Originally a public garden, the area’s defensive seawall was reinforced, fortified, and turned into a battery during the American Civil War. As such, many of its monuments have a military theme with historic cannons and statues of military heroes located next to leafy paths, fountains, and flowerbeds which are very pleasant to wander around.

    2. Magnolia Plantation & Gardens

    Not far from Drayton Hall and Middleton Place you can find the magnificent Magnolia Plantation and its gorgeous gardens. One of the oldest plantations in the South, it dates to 1676 with its historic house, Romantic-style gardens, and arresting array of attractions and exhibitions making it a popular place to visit.

    Besides strolling around its endless gardens, visitors can explore the attractive interior of the house and learn about the history of the enslaved African Americans who worked on the plantation. With a petting zoo to stop by, boat cruises through the rice fields to enjoy, and tours of the swamp to take, Magnolia Plantation is definitely not to be missed out on.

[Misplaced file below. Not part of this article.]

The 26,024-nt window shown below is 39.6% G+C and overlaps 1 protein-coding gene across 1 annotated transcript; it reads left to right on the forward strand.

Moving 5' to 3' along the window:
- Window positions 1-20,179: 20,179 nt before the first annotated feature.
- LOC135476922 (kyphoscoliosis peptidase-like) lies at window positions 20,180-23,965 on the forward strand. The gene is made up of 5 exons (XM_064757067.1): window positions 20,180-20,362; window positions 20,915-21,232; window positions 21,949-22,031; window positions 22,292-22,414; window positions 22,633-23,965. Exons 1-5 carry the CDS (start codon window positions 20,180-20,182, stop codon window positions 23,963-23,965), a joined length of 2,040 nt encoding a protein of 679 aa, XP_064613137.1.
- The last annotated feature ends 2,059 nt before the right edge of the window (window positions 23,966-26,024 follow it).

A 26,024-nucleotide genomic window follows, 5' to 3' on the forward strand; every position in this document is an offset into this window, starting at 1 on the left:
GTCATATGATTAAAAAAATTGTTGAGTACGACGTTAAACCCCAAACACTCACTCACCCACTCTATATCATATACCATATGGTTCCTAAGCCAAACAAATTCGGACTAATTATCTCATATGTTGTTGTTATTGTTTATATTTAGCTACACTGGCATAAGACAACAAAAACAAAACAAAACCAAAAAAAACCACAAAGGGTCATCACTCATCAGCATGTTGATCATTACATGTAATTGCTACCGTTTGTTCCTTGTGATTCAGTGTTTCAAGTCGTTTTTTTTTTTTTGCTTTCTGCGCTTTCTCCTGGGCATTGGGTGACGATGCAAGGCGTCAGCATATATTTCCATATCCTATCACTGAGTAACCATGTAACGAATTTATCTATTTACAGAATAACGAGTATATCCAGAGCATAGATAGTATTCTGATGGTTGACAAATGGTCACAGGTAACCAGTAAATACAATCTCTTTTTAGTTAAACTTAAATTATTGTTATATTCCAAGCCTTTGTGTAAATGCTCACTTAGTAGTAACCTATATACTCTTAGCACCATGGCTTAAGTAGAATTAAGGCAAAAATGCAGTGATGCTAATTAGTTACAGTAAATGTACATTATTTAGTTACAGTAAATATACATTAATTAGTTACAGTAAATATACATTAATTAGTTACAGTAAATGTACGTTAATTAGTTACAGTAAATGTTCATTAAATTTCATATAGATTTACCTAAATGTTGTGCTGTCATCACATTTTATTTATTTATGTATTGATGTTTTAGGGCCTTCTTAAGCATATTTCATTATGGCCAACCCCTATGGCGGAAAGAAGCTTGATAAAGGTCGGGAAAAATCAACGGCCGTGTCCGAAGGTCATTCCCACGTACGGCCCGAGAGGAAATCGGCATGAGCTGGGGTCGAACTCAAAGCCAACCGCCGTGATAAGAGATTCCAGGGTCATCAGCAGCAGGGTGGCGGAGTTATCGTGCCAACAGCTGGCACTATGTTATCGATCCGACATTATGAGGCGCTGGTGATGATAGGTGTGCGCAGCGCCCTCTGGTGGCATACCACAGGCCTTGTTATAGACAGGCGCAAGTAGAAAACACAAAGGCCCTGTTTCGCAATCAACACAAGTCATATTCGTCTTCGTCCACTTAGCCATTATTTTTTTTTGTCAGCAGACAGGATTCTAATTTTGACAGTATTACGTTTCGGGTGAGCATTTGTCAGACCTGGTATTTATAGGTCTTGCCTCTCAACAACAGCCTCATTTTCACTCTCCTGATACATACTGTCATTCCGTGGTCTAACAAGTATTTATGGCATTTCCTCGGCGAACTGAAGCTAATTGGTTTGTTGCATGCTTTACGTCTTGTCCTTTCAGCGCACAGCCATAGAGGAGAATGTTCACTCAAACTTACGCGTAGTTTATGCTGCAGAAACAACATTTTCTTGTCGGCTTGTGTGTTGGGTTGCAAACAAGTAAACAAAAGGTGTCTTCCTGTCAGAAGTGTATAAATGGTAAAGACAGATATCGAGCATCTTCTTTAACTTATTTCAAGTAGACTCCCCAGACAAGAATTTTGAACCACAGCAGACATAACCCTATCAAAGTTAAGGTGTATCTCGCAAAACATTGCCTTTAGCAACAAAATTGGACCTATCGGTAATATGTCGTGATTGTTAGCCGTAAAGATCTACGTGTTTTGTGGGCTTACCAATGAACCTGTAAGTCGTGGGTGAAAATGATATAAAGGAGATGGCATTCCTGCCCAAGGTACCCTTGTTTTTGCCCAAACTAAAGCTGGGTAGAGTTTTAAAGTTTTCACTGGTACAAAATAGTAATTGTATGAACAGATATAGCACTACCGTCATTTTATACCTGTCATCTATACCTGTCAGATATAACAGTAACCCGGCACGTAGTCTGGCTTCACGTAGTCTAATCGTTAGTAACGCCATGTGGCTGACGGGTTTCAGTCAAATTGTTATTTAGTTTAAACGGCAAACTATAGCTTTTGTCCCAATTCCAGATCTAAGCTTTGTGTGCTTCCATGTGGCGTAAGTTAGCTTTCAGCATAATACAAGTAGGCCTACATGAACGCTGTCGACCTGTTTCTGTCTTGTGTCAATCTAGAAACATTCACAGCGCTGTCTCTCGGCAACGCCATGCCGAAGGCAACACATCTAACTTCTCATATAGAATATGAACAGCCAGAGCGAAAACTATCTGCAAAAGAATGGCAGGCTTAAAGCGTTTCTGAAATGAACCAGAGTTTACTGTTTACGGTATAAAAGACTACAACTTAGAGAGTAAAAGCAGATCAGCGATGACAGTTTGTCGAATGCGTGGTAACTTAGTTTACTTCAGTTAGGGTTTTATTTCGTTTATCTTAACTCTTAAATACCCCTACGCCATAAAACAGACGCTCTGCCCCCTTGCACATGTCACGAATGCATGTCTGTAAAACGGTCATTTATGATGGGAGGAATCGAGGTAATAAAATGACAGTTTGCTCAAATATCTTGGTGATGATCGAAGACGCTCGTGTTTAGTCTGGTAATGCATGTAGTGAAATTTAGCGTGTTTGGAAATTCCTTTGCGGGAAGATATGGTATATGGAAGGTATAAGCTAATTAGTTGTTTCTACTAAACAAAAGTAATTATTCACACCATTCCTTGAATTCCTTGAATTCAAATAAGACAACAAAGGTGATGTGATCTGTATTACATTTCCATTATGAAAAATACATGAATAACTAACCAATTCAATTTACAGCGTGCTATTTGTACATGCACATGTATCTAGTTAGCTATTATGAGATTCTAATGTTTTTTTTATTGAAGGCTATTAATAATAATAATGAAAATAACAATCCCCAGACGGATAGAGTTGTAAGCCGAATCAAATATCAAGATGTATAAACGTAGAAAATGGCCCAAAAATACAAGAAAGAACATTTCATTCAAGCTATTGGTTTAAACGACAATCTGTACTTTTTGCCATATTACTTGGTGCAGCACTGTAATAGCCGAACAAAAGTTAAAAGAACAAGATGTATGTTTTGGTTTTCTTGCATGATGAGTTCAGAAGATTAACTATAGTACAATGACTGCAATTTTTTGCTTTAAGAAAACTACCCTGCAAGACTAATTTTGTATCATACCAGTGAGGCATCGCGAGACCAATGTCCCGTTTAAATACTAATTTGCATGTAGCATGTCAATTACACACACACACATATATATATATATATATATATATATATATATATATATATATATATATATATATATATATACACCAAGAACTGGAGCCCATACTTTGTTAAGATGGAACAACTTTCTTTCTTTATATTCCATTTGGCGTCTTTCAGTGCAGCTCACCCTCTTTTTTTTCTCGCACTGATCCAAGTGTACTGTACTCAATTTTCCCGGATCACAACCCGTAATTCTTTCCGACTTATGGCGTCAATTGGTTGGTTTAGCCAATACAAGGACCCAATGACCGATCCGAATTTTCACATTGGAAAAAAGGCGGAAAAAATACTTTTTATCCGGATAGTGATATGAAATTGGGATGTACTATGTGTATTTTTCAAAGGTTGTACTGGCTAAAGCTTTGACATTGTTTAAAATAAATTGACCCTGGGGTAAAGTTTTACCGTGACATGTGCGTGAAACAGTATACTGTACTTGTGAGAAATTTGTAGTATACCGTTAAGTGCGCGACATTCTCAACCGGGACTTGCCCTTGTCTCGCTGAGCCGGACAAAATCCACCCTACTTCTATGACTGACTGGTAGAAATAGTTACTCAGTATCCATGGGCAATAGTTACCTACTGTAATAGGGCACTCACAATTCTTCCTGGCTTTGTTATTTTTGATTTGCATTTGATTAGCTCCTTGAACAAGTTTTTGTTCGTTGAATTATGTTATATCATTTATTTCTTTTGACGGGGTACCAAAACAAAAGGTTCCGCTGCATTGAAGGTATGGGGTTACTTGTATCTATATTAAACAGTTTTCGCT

1. Riley Waterfront Park

    One of the most popular places to relax, unwind and spend time in the city is the wonderful Riley Waterfront Park which lies just a short walk from the historic heart of Charleston. Set on the shores of the Cooper River, it has lots of pretty paths and flowerbeds for visitors to amble past with gently waving palms and a wooden pier also dotted about.

    Once home to wharves and shipping terminals, the waterfront area was turned into a park in 1990 and has since drawn plaudits for its excellent landscape architecture. Aside from enjoying the lush gardens and beautiful views on offer from its esplanade, the park’s standout sight is undoubtedly its eye-catching Pineapple Fountain which is so delightfully lit up at night.